Why CMS data on race and suspensions could shape talks about where kids go to school

Despite efforts to keep students in school and reduce racial disparities in discipline, out-of-school suspensions rose in Charlotte-Mecklenburg Schools last year, with the biggest increase among black students.

In CMS, black students were suspended at almost nine times the rate of white ones, an analysis of the data in a new state report shows. The district’s suspension rate for black students is similar to the state’s, while white students in CMS are less likely to be suspended than their counterparts statewide, an Observer analysis shows.

Those numbers highlight some of the challenges CMS faces as leaders continue their quest to shape student assignment in ways that break up concentrations of disadvantage and give all students their best shot at success.

Suspension data is part of the 2015-16 school crime and discipline report presented to the state Board of Education on Wednesday.

Black students accounted for 40 percent of enrollment but 79 percent of short-term suspensions reported in CMS last year, the report shows. Black males alone accounted for more than half of the 23,648 suspensions.

The trend is hardly unique to CMS. The Raleigh-based Public School Forum of North Carolina recently labeled racial disparities, including suspension rates, as one of the Top 10 issues facing the state in 2017.

“Race today, just as in yesteryear, determines so much of the educational experience of our students,” said James Ford, a former CMS teacher who is now the forum’s program director.

The vast majority of suspensions given statewide are for 10 days or less, considered short term. Long-term suspensions and expulsion are relatively rare, reserved for serious offenses such as bringing a gun to school or committing violent acts.

CMS board members and administrators have all acknowledged the race gap in suspensions and talked about the need to keep students in school after minor infractions. Top leaders and many teachers have gone through training to recognize implicit biases that may shape how they respond to students. A school board committee has discussed a moratorium on suspending the youngest students, where members such as Ericka Ellis-Stewart argue the sidelining of black male students starts.

Some contend the numbers merely reflect reality: Black students, and boys in particular, cause most of the trouble. But many of the infractions that lead to black students being removed from school are based on “judgment call” issues, such as insubordination or disrupting class, rather than clear-cut offenses such as being caught with a weapon or drugs.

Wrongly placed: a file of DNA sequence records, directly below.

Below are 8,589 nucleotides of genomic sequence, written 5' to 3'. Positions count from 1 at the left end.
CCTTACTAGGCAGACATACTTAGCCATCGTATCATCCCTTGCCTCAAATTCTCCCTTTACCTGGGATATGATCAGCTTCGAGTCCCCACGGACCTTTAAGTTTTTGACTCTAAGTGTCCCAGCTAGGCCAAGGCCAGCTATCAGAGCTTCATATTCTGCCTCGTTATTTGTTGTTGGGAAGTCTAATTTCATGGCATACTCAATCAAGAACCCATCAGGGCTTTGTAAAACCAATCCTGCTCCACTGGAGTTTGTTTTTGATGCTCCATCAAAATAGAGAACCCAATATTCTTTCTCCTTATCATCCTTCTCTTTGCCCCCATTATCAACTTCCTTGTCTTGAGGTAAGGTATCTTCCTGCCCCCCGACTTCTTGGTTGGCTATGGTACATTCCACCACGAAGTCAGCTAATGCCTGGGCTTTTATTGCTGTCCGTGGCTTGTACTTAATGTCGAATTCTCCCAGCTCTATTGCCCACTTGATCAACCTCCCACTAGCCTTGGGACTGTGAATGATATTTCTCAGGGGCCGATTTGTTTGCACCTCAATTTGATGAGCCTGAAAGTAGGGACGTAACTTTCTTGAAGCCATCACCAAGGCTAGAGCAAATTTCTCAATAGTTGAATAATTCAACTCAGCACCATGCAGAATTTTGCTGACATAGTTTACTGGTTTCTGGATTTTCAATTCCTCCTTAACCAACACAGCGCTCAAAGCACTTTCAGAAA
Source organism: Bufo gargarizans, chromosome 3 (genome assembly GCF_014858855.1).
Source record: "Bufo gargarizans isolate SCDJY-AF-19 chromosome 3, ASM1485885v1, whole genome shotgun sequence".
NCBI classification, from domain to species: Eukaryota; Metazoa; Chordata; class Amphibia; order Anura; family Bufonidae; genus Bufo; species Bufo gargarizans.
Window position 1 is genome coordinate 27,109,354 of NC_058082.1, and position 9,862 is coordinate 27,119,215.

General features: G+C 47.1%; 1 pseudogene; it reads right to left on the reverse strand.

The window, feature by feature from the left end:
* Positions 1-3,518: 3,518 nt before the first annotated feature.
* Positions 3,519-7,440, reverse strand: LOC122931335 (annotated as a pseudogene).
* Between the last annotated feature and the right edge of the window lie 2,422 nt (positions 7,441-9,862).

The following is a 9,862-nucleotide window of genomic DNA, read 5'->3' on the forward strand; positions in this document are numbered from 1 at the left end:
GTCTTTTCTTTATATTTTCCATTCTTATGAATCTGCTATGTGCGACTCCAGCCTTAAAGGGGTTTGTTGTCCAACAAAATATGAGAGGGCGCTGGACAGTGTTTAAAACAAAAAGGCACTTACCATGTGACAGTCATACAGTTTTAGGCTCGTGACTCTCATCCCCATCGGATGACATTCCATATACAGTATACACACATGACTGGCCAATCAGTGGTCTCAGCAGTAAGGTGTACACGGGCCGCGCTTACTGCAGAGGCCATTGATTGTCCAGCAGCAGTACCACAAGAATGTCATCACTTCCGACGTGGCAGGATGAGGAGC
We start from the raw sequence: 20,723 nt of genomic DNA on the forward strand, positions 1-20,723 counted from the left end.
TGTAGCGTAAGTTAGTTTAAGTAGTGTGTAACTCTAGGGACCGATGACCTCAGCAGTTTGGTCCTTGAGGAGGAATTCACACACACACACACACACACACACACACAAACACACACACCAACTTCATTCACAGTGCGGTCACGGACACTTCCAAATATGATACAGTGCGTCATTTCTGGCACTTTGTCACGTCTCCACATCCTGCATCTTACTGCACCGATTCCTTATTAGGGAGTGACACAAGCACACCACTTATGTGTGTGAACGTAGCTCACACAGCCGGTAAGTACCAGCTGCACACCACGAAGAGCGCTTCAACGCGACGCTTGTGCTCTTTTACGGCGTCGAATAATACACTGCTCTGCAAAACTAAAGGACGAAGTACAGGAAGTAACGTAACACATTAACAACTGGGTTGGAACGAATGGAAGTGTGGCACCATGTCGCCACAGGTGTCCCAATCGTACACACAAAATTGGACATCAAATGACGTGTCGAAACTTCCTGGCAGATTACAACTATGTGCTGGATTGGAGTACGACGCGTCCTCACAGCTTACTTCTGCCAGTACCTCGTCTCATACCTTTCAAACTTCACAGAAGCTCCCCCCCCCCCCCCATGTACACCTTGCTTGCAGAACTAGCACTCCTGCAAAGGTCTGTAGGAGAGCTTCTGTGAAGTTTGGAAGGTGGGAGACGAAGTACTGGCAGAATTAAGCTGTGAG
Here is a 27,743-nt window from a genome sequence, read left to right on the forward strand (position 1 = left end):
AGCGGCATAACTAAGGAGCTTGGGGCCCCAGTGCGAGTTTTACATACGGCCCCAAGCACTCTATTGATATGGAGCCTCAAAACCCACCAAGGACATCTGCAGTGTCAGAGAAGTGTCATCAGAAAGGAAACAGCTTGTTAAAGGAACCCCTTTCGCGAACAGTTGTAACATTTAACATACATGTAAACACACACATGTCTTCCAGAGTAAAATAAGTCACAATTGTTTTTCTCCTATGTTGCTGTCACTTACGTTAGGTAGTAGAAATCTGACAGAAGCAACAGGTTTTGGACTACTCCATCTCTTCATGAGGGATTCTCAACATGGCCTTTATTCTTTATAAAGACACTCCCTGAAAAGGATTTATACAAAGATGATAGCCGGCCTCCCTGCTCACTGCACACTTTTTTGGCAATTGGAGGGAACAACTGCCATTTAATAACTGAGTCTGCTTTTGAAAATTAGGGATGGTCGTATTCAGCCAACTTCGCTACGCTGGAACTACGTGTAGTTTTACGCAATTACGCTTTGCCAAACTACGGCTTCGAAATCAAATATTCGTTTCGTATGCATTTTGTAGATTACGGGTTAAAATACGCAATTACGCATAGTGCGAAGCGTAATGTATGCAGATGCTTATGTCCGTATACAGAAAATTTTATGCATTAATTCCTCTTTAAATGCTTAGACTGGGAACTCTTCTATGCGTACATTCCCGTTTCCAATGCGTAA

The state report, combined with enrollment tallies for 2015-16, indicate that black students in CMS logged a rate of 32.1 suspensions per 100 students, compared with 8.4 for Hispanics, 3.6 for whites and 2.3 for Asians. Those rates are similar statewide except for white students, who are about twice as likely to be suspended statewide as in CMS.

The numbers don’t mean that almost one-third of black students in CMS were suspended. Students with multiple suspensions drive up the rate. In fact, two small alternative schools and one regular school in CMS, Ashley Park PreK-8 School, logged more than 100 suspensions per 100 students.

The school tallies illustrate some of the challenges facing CMS as the school board moves into the neighborhood school phase of its long-running student assignment review. One of the goals is to break up concentrations of poverty that can make it difficult for students to excel.

The 13 non-alternative schools with suspension rates above 50 per 100 students are all what some would call hypersegregated: less than 10 percent white, with very high poverty levels. Advocates for breaking up such concentrations say the high suspension rate illustrates the need for change. But the fear that reassignment could redistribute students with behavior problems can boost resistance from families in low-poverty, high-performing schools.

Four of the high-suspension schools are K-8 schools that were created hastily during controversial school closings and mergers done during the recession. Then-Superintendent Peter Gorman and the board at the time overrode parent fears about discipline, saying the schools would become high-performing and the smaller middle school group would enhance safety.

That decision remains a sore spot in parts of the community, as academic performance remains low and concerns about behavior remain. As the CMS staff holds public meetings to discuss boundary changes, Superintendent Ann Clark plans to ask if families in those zones want to see the schools restored to separate elementary and middle schools.

Ann Doss Helms: 704-358-5033, @anndosshelms

CMS suspensions by race


40 percent of students

79 percent of short-term suspensions

32.1 suspensions per 100 students


29 percent of students

7 percent of short-term suspensions

3.6 suspensions per 100 students


21 percent of students

11 percent of short-term suspensions

8.4 suspensions per 100 students


6 percent of students

1 percent of short-term suspensions

2.3 suspensions per 100 students

Highest suspension rates

Suspensions per 100 students; because some students are suspended multiple times, the rate can be higher than 100. Turning Point and Lincoln Heights are small alternative schools serving students with behavioral issues.

Turning Point Academy: 238.65

Lincoln Heights Academy: 213

Ashley Park PreK-8 School: 124.49

Reid Park Academy: 75.57

Whitewater Middle: 73.22

Ranson Middle: 69.8

Byers School: 64.84

West Mecklenburg High: 63.22

Martin Middle: 60.7

West Charlotte High: 57.15

Coulwood STEM: 57.04

Cochrane Collegiate: 56

Garinger High: 53.73

Druid Hills Academy: 52.54

Vance High: 50.71